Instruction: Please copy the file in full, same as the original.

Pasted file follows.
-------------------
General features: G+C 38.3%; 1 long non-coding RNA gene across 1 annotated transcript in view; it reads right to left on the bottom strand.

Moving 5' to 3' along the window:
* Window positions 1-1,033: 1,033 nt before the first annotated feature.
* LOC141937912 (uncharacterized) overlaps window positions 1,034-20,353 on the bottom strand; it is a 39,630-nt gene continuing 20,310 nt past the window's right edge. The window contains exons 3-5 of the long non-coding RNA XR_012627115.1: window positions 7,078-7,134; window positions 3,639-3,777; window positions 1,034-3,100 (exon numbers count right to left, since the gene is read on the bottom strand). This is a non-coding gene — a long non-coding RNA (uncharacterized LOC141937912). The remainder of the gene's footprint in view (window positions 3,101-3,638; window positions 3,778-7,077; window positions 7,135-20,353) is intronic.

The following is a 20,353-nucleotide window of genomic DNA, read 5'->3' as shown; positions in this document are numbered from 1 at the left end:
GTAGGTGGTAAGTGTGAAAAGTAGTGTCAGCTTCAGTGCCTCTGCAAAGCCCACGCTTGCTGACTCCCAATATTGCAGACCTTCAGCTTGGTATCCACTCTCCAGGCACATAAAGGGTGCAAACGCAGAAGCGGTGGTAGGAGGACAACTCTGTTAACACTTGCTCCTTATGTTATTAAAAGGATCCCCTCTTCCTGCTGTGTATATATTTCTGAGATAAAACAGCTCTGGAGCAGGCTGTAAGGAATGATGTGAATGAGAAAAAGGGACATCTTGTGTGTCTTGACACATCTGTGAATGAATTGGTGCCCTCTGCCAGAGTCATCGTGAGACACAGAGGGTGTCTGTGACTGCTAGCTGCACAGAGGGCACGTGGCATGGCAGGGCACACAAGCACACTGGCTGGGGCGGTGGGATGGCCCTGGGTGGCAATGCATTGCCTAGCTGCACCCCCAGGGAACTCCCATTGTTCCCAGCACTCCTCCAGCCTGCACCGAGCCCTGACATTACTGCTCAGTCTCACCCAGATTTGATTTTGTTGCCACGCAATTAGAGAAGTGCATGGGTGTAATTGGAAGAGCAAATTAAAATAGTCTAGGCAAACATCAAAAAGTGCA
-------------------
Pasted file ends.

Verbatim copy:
General features: G+C 38.3%; 1 long non-coding RNA gene across 1 annotated transcript in view; it reads right to left on the bottom strand.

Moving 5' to 3' along the window:
* Window positions 1-1,033: 1,033 nt before the first annotated feature.
* LOC141937912 (uncharacterized) overlaps window positions 1,034-20,353 on the bottom strand; it is a 39,630-nt gene continuing 20,310 nt past the window's right edge. The window contains exons 3-5 of the long non-coding RNA XR_012627115.1: window positions 7,078-7,134; window positions 3,639-3,777; window positions 1,034-3,100 (exon numbers count right to left, since the gene is read on the bottom strand). This is a non-coding gene — a long non-coding RNA (uncharacterized LOC141937912). The remainder of the gene's footprint in view (window positions 3,101-3,638; window positions 3,778-7,077; window positions 7,135-20,353) is intronic.

The following is a 20,353-nucleotide window of genomic DNA, read 5'->3' as shown; positions in this document are numbered from 1 at the left end:
GTAGGTGGTAAGTGTGAAAAGTAGTGTCAGCTTCAGTGCCTCTGCAAAGCCCACGCTTGCTGACTCCCAATATTGCAGACCTTCAGCTTGGTATCCACTCTCCAGGCACATAAAGGGTGCAAACGCAGAAGCGGTGGTAGGAGGACAACTCTGTTAACACTTGCTCCTTATGTTATTAAAAGGATCCCCTCTTCCTGCTGTGTATATATTTCTGAGATAAAACAGCTCTGGAGCAGGCTGTAAGGAATGATGTGAATGAGAAAAAGGGACATCTTGTGTGTCTTGACACATCTGTGAATGAATTGGTGCCCTCTGCCAGAGTCATCGTGAGACACAGAGGGTGTCTGTGACTGCTAGCTGCACAGAGGGCACGTGGCATGGCAGGGCACACAAGCACACTGGCTGGGGCGGTGGGATGGCCCTGGGTGGCAATGCATTGCCTAGCTGCACCCCCAGGGAACTCCCATTGTTCCCAGCACTCCTCCAGCCTGCACCGAGCCCTGACATTACTGCTCAGTCTCACCCAGATTTGATTTTGTTGCCACGCAATTAGAGAAGTGCATGGGTGTAATTGGAAGAGCAAATTAAAATAGTCTAGGCAAACATCAAAAAGTGCA